Afrikaans, Arabic, Bengali, Bulgarian, Cebuano, Croatian, Czech, Danish, Dutch, English, Finnish, Filipino, French, German, Greek, Gurajathi, Hebrew, Hindi, Hungarian, Italian, Japanese, Kannada, Korean, Malay, Malayalam, Mandarin Chinese, Marathi, Norwegian, Polish, Portuguese, Romanian, Russian, Serbian, Slovenian, Slovak, Spanish, Swedish, Tamil, Thai, Telugu, Turkish, Ukrainian
|Common Data Elements (CDE)||Brief Pain Inventory Assessment Description Text||3158263||CDE Browser|
|Logical Observation Identifiers Names and Codes (LOINC)||Pain proto||62904-8||LOINC|
Process and Review
The Expert Review Panel has not reviewed this measure yet.
The Brief Pain Inventory© is under copyright by Dr. Charles S. Cleeland of The Department of Symptom Research, The University of Texas MD Anderson Cancer Center.
The Brief Pain Inventory© is a proprietary instrument and can be obtained through:
Charles S. Cleeland, PhD
Professor and Chair, Department of Symptom Research
The University of Texas M. D. Anderson Cancer Center
1515 Holcombe Boulevard, Unit 1450
Houston, Texas 77030
Or by visiting the website of the Department of Symptom Research at The University of Texas MD Anderson Cancer Center.
The Brief Pain Inventory. Copyright © 1991 Charles S. Cleeland, PhD Pain Research Group. All rights reserved.
Cleeland, C. S., & Ryan, K. M. (1994). Pain assessment: Global use of the Brief Pain Inventory. Annals, Academy of Medicine, Singapore, 23(2), 129–138.
Mystakidou, K., Mendoza, T., Tsilika, E., Befon, S., Parpa, E., Bellos, G., Vlahos, L., & Cleeland, C. (2001). Greek Brief Pain Inventory: Validation and utility in cancer pain. Oncology, 60(1), 35–42.
Mendoza, T. R., Mayne, T., Rublee, D., & Cleeland, C. S. (2006). Reliability and validity of a modified Brief Pain Inventory short form in patients with osteoarthritis. European Journal of Pain, 10(4), 353–361.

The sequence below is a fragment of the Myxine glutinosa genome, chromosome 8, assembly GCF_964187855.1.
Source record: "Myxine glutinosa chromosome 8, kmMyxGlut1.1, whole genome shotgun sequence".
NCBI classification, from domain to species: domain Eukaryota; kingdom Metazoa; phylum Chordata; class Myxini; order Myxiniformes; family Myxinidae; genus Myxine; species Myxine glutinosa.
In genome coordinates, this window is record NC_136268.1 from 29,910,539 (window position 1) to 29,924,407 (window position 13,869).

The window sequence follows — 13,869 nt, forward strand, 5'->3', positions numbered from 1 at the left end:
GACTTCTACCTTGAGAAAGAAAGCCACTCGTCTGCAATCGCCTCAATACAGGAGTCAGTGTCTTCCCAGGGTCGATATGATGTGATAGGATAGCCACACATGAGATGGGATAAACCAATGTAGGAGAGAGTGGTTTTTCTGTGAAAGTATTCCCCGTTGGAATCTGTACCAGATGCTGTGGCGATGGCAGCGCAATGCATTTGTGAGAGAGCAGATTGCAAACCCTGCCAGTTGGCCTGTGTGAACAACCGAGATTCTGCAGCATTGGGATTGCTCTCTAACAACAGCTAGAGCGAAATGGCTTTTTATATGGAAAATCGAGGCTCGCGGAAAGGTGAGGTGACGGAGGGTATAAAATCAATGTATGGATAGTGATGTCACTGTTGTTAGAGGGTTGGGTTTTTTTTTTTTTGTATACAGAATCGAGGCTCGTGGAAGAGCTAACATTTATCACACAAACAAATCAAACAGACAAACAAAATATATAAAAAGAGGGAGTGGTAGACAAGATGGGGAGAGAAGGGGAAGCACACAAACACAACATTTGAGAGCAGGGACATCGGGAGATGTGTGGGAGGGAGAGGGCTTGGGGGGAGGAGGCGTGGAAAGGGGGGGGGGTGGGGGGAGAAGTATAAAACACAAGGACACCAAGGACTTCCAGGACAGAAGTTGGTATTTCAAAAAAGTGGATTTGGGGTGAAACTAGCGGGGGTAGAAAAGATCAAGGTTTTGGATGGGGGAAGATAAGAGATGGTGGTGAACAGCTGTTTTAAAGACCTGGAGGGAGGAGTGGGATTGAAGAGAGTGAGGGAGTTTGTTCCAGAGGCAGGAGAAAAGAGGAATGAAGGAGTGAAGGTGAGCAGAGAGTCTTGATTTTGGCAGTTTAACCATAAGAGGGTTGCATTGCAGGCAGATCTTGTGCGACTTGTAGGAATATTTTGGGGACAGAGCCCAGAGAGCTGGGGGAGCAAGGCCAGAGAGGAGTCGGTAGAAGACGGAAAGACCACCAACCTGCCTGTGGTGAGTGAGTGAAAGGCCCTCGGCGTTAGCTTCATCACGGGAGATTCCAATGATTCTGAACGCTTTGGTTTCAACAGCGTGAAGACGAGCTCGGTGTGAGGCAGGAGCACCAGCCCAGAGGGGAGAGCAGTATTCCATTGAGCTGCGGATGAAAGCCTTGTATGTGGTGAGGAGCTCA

Keller, S., Bann, C. M., Dodd, S. L., Schein, J., Mendoza, T. R., & Cleeland, C. S. (2004). Validity of the Brief Pain Inventory for use in documenting the outcomes of patients with noncancer pain. The Clinical Journal of Pain, 20(5), 309–318.
Mendoza, T. R., Chen, C., Brugger, A., Hubbard, R., Snabes, M., Palmer, S. N., Zhang, Q., & Cleeland, C. S. (2004). The utility and validity of the modified Brief Pain Inventory in a multiple-dose postoperative analgesic trial. The Clinical Journal of Pain, 20(5), 357–362.
|Variable Name||Variable ID||Variable Description||Version||dbGaP Mapping|
|PX170401000000||Protocol 170401 - proprietary. Check DCW for contact.||4||N/A|
November 12, 2010
This measure is a questionnaire to determine the presence, location, and intensity of body pain, and the extent to which this pain has affected various aspects of the respondent's life.
Pain is a very commonly occurring symptom that affects individuals with diseases/conditions, such as osteoarthritis, gastrointestinal diseases, cardiovascular conditions, neuromuscular disorders, and cancer that are the focus of genome wide association studies (GWAS) and other large population-based studies.
arthritis, pain, ache, muscle soreness, proprietary, bone, joint